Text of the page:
SEOUL, South Korea — North Korea threatened retaliation against South Korea for demanding talks aimed at re-opening a jointly run industrial park that has been shuttered for more than two weeks.
The North will take “final, decisive and serious measures” if President Park Geun Hye’s government continues to issue ultimatums, the National Defense Commission said in a statement on the official Korean Central News Agency.
Kim Jong Un’s regime Friday day ignored a noon deadline to accept an offer for talks on the Kaesong industrial zone or face what the South’s Unification Ministry said would be “serious measures.”
The Korean peninsula has been on edge since February, when Kim Jong Un’s regime detonated an atomic bomb in defiance of United Nations sanctions then threatened preemptive nuclear strikes against its enemies.
The North on April 8 recalled its workers from Kaesong, the last point of inter-Korean exchange and an important cash source for its impoverished nation.
The complex, about 10 kilometers (6 miles) north of the demilitarized zone between the two countries, employs more than 53,000 North Koreans at 123 South Korean companies. North Korea generates $100 million in annual profits there, while South Korea makes quadruple that amount, according to Yang Moo Jin, a professor at the University of North Korean Studies in Seoul.
The South should withdraw all remaining citizens if concerned about their well-being, KCNA said, adding that relevant North Korean organizations will “responsibly provide all assistance” to guarantee their safety.
Park said at meeting of national security officials that it is unclear whether South Korea “must wait indefinitely” for the Kaesong situation to normalize, according to a statement on her website.
North Korea on April 3 blocked South Korean access to the complex only allowing them to leave. Currently 176 South Korean executives and managers voluntarily remain in Kaesong, and none plan to return to Seoul today, Unification Ministry spokesman Kim Hyung Suk said.
Since all traffic from the South into Kaesong was banned, remaining South Koreans have been suffering from a shortage of food and medical resources. One citizen returned to Seoul yesterday after suddenly falling ill, the Unification Ministry said.
With the United States and South Korea calling on North Korea to return to negotiations, Park’s options in pressuring Kim over Kaesong “are very limited,” said Kim Young Yoon, a research fellow at the Korea Institute for National Unification in Seoul.
“Removing South Korean workers, assets and companies from Kaesong or taking some military action against the North for not responding to calls for dialogue will jeopardize all diplomatic efforts and what little that’s left to salvage deteriorated ties,” said Kim.
South Korean companies operating there have urged the government to break the impasse and address damages from the loss of operations. The association representing them yesterday issued a statement calling for talks between the two countries “as soon as possible.”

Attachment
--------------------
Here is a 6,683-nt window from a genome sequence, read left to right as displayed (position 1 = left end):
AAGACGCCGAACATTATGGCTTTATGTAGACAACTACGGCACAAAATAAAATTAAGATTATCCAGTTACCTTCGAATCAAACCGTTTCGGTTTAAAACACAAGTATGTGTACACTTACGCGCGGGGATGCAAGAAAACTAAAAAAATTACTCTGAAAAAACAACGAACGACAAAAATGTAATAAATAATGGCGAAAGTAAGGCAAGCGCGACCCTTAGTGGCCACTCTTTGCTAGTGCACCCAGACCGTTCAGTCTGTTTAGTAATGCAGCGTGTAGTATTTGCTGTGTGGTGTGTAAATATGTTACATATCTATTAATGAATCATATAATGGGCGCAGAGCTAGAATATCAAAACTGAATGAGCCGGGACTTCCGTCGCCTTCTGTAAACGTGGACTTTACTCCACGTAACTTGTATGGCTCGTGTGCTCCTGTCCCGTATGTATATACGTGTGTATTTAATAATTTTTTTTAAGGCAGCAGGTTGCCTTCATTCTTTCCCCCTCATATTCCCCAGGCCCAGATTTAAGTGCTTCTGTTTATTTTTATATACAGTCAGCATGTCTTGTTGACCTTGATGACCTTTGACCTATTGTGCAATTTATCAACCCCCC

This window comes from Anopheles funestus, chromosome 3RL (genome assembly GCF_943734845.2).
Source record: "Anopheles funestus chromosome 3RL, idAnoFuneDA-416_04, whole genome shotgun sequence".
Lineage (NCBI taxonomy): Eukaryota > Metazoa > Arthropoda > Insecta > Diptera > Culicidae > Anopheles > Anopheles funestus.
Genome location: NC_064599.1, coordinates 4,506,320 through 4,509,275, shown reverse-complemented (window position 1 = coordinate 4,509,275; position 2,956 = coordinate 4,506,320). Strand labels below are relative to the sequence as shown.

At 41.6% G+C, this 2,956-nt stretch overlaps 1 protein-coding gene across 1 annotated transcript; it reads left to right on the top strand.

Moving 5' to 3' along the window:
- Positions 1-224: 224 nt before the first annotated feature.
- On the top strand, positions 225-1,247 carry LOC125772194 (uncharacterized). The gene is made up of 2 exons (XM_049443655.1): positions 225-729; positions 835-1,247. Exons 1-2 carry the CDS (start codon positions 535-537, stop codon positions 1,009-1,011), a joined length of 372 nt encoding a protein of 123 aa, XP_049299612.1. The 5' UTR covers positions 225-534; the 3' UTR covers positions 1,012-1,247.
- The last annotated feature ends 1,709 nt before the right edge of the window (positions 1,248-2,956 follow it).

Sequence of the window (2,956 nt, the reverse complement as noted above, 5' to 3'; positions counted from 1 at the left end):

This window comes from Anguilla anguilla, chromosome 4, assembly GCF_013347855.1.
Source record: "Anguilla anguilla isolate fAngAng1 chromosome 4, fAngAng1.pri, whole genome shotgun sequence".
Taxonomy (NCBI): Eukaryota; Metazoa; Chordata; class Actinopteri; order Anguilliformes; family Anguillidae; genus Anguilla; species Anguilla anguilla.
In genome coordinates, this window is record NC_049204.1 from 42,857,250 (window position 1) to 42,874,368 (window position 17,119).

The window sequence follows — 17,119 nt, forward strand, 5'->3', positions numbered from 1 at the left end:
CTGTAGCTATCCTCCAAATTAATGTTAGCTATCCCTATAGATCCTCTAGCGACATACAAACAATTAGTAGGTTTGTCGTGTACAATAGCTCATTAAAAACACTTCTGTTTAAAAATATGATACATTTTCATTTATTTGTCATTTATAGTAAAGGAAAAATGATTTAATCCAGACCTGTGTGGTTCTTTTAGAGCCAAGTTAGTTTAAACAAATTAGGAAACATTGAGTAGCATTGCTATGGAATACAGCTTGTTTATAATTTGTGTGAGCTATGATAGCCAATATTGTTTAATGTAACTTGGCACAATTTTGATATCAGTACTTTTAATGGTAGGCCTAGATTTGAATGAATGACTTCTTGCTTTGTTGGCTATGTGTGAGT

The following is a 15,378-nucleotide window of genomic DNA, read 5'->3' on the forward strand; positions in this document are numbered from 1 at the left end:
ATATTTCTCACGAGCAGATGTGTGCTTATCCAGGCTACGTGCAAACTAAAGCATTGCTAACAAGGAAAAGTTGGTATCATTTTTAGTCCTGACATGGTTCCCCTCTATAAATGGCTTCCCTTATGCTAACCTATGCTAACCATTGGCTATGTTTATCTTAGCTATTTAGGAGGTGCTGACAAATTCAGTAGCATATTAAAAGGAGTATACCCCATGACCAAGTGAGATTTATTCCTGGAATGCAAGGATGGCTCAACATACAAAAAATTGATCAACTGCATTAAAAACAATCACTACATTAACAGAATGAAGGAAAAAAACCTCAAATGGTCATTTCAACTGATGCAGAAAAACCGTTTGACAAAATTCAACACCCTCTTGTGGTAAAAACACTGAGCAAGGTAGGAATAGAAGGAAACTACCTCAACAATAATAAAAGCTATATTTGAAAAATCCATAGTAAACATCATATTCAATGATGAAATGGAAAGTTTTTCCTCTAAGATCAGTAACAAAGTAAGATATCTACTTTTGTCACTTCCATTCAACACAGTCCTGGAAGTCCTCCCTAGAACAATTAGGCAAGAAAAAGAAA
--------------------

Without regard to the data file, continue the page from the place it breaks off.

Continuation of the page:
The warning from Park’s government is probably “in response to domestic public opinion, which is souring over the concerns for the losses being incurred,” analyst Kim said.
Kim Jong Un, who took over as leader in December 2011 following the death of father Kim Jong Il, has rebuffed international inducements to abandon nuclear weapons development.
The Obama administration has rejected claims North Korea possesses the ability to launch nuclear-armed ballistic missiles while warning Kim’s inexperience raises the possibility of errors.
The risk of a miscalculation in the dispute over North Korea’s nuclear and missile programs has increased, the chairman of the U.S. Joint Chiefs of Staff said April 24 in Beijing. China, North Korea’s biggest ally, regards the situation “very seriously,” General Martin Dempsey told reporters after meeting officials including President Xi Jinping.
China regards its neighbor as a strategic buffer with U.S.- backed South Korea. Secretary of State John Kerry said ahead of meetings this month in Beijing that Xi’s government needs to “put some teeth” into restraining Kim’s regime.
In a sign of greater cooperation, China’s North Korea envoy, Wu Dawei, visited Washington and discussed North Korea with Undersecretary of State Wendy Sherman, Foreign Ministry spokeswoman Hua Chunying said Thursday. Deputy Secretary of State William Burns is visiting Beijing and Seoul this week.
The North is ready to conduct another nuclear test “at any moment,” South Korean Defense Ministry spokesman Kim Min Seok said April 23. North Korea vowed to strengthen its nuclear program after a State Department report found the country guilty of “egregious and pervasive” human-rights abuses.
South Korean Foreign Minister Yun Byung Se met Chinese counterpart Wang Yi April 24 in Beijing. The talks paving the way for the start of a three-way “strategic dialogue” with the United States over issues including North Korea, Foreign Ministry spokesman Cho Tai Young told reporters Thursday in Seoul.
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